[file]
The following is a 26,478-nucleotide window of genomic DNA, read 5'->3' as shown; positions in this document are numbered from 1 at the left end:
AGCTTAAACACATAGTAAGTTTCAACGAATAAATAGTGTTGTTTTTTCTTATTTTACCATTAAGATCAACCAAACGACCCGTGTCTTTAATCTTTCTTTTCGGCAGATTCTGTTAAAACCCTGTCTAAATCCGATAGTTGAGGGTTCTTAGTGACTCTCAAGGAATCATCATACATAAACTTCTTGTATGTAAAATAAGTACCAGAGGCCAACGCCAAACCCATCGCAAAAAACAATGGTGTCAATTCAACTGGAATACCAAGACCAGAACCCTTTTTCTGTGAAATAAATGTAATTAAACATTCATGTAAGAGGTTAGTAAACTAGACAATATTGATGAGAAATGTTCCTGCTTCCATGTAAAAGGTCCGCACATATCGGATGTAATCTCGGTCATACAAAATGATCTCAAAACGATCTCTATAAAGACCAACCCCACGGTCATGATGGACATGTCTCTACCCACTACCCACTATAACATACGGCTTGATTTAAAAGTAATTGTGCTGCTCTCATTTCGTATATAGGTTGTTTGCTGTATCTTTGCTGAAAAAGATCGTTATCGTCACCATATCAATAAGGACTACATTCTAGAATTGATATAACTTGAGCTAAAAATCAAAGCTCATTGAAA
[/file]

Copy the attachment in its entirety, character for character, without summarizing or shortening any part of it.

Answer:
The following is a 26,478-nucleotide window of genomic DNA, read 5'->3' as shown; positions in this document are numbered from 1 at the left end:
AGCTTAAACACATAGTAAGTTTCAACGAATAAATAGTGTTGTTTTTTCTTATTTTACCATTAAGATCAACCAAACGACCCGTGTCTTTAATCTTTCTTTTCGGCAGATTCTGTTAAAACCCTGTCTAAATCCGATAGTTGAGGGTTCTTAGTGACTCTCAAGGAATCATCATACATAAACTTCTTGTATGTAAAATAAGTACCAGAGGCCAACGCCAAACCCATCGCAAAAAACAATGGTGTCAATTCAACTGGAATACCAAGACCAGAACCCTTTTTCTGTGAAATAAATGTAATTAAACATTCATGTAAGAGGTTAGTAAACTAGACAATATTGATGAGAAATGTTCCTGCTTCCATGTAAAAGGTCCGCACATATCGGATGTAATCTCGGTCATACAAAATGATCTCAAAACGATCTCTATAAAGACCAACCCCACGGTCATGATGGACATGTCTCTACCCACTACCCACTATAACATACGGCTTGATTTAAAAGTAATTGTGCTGCTCTCATTTCGTATATAGGTTGTTTGCTGTATCTTTGCTGAAAAAGATCGTTATCGTCACCATATCAATAAGGACTACATTCTAGAATTGATATAACTTGAGCTAAAAATCAAAGCTCATTGAAA